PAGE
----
Important win at Seapoint
Bangor put their Kilboggett Park hoodoo behind them with an important, if not perfect, 10-12 win
Bangor’s trip to Seapoint bore all the hallmarks of their difficult trips to Tullamore, in that both sides were sitting below them in the league, and both grounds had seen Bangor on the receiving end of home victories. With the painful experience of suffering another heavy defeat at Tullamore still in most people’s minds, Bangor knew that Seapoint would be eyeing up another home win, especially as this weekend marked the 40th anniversary of their moving to Kilboggett Park. Thankfully, the awful weather conditions were clearing as the kick-off approached and, with a firm playing surface, conditions were the best Bangor had experienced at this pitch so far.
As Seapoint got the game underway, the Bangor faithful who had made the trip held their breath to see how their side would start. Things didn’t go well for Seapoint as their kick-off didn’t travel the requisite distance, and Bangor had the scrum. As scrum half Mark Widdowson put the ball into the scrum, the Bangor pack immediately demonstrated their power as they pushed Seapoint back with ease. As the minutes passed, the Bangor supporters weren’t holding their breath any more, but were more likely to be gasping for breath as their side played with an intensity and purpose that had been missing in recent games. This pressure kept Seapoint pinned down in their own twenty two for all of the opening 15 minutes. In that time, Bangor had three penalties in kickable positions, but each of the kicks drifted agonisingly wide of the posts. However, with Bangor asking all the questions, it looked to be only a matter of time before the first score would come.
This assumption proved to be correct, but unfortunately it was Seapoint who scored from a fortuitous interception that saw them run the length of the pitch to touch down for a converted try. To be 7-0 down after having had the opportunities to be 0-9 ahead was a bitter pill for Bangor. However, they stuck to their game plan and looked likely to claw back this early deficit. Whether it was nerves on Bangor’s part, or the unexpected boost that Seapoint had enjoyed, the remainder of the first half produced no further scores.
The half time whistle gave coaches Mike Ferguson and Lewis Stevenson the opportunity to refocus their players and encourage them to cut out the mistakes that had proved costly so far. This timely advice was evident from Bangor’s restart. Once again they pushed their hosts back into their red zone, and after just 8 minutes of play, the pressure finally told on the Seapoint pack as they pulled down a maul as Bangor were moving towards the goal line. This action resulted in a yellow card for the Seapoint second row, and a penalty to Bangor which they elected to take as a scrum. Another dominant scrum saw the Bangor pack trundle towards the Seapoint line, with the ball being well controlled at number 8 by Curtis Stewart, before being picked up and driven forward. Despite the close attention of two Seapoint defenders, Stewart’s power saw him crash over for a well-deserved try. Bangor’s woes with the boot continued as Nathan Graham’s well-struck conversion attempt was judged to have missed the target, but at 7-5 Bangor were right back in the game, and looking strong.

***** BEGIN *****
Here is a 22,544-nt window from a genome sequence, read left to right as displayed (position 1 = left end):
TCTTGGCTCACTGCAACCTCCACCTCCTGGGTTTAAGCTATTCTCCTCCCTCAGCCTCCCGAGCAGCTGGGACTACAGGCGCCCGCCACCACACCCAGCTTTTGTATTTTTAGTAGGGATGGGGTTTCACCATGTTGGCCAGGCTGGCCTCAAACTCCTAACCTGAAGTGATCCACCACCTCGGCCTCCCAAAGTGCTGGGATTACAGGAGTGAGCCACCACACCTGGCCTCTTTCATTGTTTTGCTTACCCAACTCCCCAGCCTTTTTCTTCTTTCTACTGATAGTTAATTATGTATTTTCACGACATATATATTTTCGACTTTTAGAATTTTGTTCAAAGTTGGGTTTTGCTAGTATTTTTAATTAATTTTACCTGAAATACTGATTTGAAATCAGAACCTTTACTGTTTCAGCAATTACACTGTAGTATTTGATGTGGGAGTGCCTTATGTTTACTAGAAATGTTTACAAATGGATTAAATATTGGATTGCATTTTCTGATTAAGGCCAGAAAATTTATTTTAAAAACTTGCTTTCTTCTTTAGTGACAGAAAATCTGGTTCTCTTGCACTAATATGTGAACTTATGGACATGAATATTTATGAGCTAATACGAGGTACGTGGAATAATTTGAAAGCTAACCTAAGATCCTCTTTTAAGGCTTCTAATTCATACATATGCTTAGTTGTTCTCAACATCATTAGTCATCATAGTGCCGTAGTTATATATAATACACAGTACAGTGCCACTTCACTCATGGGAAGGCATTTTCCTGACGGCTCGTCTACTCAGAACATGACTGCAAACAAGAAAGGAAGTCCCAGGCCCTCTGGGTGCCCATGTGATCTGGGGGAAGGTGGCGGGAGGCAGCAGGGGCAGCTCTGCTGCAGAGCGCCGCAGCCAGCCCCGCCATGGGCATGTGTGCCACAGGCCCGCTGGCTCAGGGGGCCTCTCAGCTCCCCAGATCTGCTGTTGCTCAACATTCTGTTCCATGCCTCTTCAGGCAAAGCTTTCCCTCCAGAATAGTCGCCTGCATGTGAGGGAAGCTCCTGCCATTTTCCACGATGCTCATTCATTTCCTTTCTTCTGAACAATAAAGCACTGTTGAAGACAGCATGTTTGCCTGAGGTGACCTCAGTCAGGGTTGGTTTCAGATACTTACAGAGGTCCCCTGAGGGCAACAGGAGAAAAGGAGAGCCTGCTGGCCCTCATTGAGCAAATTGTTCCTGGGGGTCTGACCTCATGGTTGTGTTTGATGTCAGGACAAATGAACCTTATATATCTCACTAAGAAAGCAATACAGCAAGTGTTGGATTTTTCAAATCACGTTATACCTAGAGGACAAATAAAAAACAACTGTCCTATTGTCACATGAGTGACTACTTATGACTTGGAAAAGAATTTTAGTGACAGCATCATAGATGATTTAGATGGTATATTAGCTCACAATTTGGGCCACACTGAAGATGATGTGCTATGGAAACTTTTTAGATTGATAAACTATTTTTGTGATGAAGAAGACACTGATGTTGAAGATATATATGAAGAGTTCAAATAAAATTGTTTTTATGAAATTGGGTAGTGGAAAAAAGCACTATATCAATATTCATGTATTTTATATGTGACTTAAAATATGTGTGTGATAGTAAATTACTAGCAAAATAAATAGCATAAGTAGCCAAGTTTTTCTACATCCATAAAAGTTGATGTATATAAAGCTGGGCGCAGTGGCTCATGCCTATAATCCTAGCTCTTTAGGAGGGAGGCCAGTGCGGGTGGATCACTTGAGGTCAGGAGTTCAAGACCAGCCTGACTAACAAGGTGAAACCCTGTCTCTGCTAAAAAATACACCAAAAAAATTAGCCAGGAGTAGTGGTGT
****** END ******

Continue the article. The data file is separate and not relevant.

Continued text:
With Seapoint now reduced to 14 men, Bangor knew this was going to be their best chance to capitalise and add another score. As the clocked ticked down on the Seapoint yellow card, Bangor’s chances looked to be gone. However, after a further 9 minutes, Bangor mounted another attack on the left wing. Having brought play once again close to the Seapoint line, Bangor took the ball to ground and formed a ruck. Bangor showed patience before Lewis Stevenson picked up, pushed a defender away with his right hand, then crashed over to score just to the left hand side of the Seapoint posts. This time Graham’s kick was successful, putting Bangor ahead by 7-12, with just a quarter of the game remaining.
By now, there were several stoppages to allow attention for various Seapoint players. As they looked to be tiring, the hope was that Bangor would up the tempo even more and put the result beyond reach of the home side. However, with credit to Seapoint, they responded well and forced Bangor into making mistakes, from which they conceded penalties. Seapoint’s kicker, Cian Buckley, had shown good positional kicking throughout the game, but fortunately for Bangor, he was only able to convert one kickable opportunity, bringing his side to within 2 points of Bangor. The final few minutes were a tense affair, but once Bangor were in possession, they wisely kept the ball close and ran the clock down until the final whistle.
The delight and relief on both the Bangor players and supporters was clear to see. To have been in control of the game for so long, and having produced most of the scoring opportunities, it would have been a travesty to have finished on the losing side. There may also be some feelings of regret that they weren’t able to convert their chances into points, particularly with the boot. However, it was the result that mattered, and they can now move forward with renewed confidence and with the knowledge that there is plenty more in the tank. This wasn’t perhaps the best Bangor performance, but it was possibly one of their most important. With a difficult away fixture to league leaders Ballina next weekend, Bangor have received the lift they needed at just the right time. If they can tidy up the errors and build on their positive playing plan, there is no reason why they can’t produce another winning performance and move further up the league.